in the store were scattered on the floor, including firearms and cigarettes. When Stewart called
out on his radio that he was in a vehicle pursuit, Moore responded to that area. Moore went to
the SUV and saw cigarettes cartons in the interior of that vehicle, along with two rifles. Trial
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Tr.; pp. 90-97. The owner of the 303 Package Store, Ben Goodwin, was notified and came to
look at the two rifles. Goodwin confirmed that the two rifles had been stolen from his store.
Trial Tr.; pp. 101-02, 104-109.
Poplar Bluff Police Detective Brice Colvin testified that he obtained a state search
warrant to search the SUV after it was seized. During that search, Colvin recovered the two long
rifles from the SUV, along with several cartons of cigarettes, Slaughter’s wallet and
identification and a crowbar. The two rifles were admitted into evidence during Colvin’s
testimony. One rifle was a Howa brand rifle. The other rifle was a Marlin rifle. Trial Tr.; pp.
ATF Special Agent Kevin Scott Martin testified that the two firearms were manufactured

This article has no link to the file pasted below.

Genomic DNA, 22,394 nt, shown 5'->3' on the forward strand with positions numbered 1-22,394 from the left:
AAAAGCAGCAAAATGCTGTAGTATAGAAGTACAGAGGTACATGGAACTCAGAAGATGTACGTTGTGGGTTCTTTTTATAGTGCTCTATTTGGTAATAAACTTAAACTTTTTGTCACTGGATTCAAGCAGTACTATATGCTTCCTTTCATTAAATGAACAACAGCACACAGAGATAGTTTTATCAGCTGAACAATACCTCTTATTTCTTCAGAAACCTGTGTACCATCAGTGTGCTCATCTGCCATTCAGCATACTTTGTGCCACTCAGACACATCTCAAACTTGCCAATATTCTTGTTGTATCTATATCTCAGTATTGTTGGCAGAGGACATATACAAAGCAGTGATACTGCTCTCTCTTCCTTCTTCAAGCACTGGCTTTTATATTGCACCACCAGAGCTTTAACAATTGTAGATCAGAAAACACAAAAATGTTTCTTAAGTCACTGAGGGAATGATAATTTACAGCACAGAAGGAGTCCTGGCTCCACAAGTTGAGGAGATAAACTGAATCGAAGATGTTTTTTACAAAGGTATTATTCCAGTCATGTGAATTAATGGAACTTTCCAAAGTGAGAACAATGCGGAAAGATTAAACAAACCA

in locations other than Missouri. Martin stated that the Marlin firearm was manufactured in the
State of Connecticut. The Howa rifle was manufactured in the Country of Japan. Both firearms
crossed a Missouri state line before their discovery in Missouri. Trial Tr.; pp. 124-130.
After the Government concluded its evidence, Slaughter elected not to testify. The jury
was instructed and closing arguments were presented. After deliberation, the jury returned a
verdict finding Slaughter guilty of the crime of being a previously convicted felon in possession
of a firearm.
The Presentence Investigation Report.
After the verdict, this Court ordered that a Presentence Investigation Report (P.S.R.) be
prepared. United States Probation Officer Paul H. Boyd prepared that report for the
District Court. The P.S.R. recommended that Slaughter’s base offense level be set at 34,
pursuant to U.S.S.G., § 4B1.4(b)(3)(A), as Slaughter had previously been convicted of at least
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three violent felonies. P.S.R., ¶ 15 - 24. The P.S.R. also reflected numerous felony and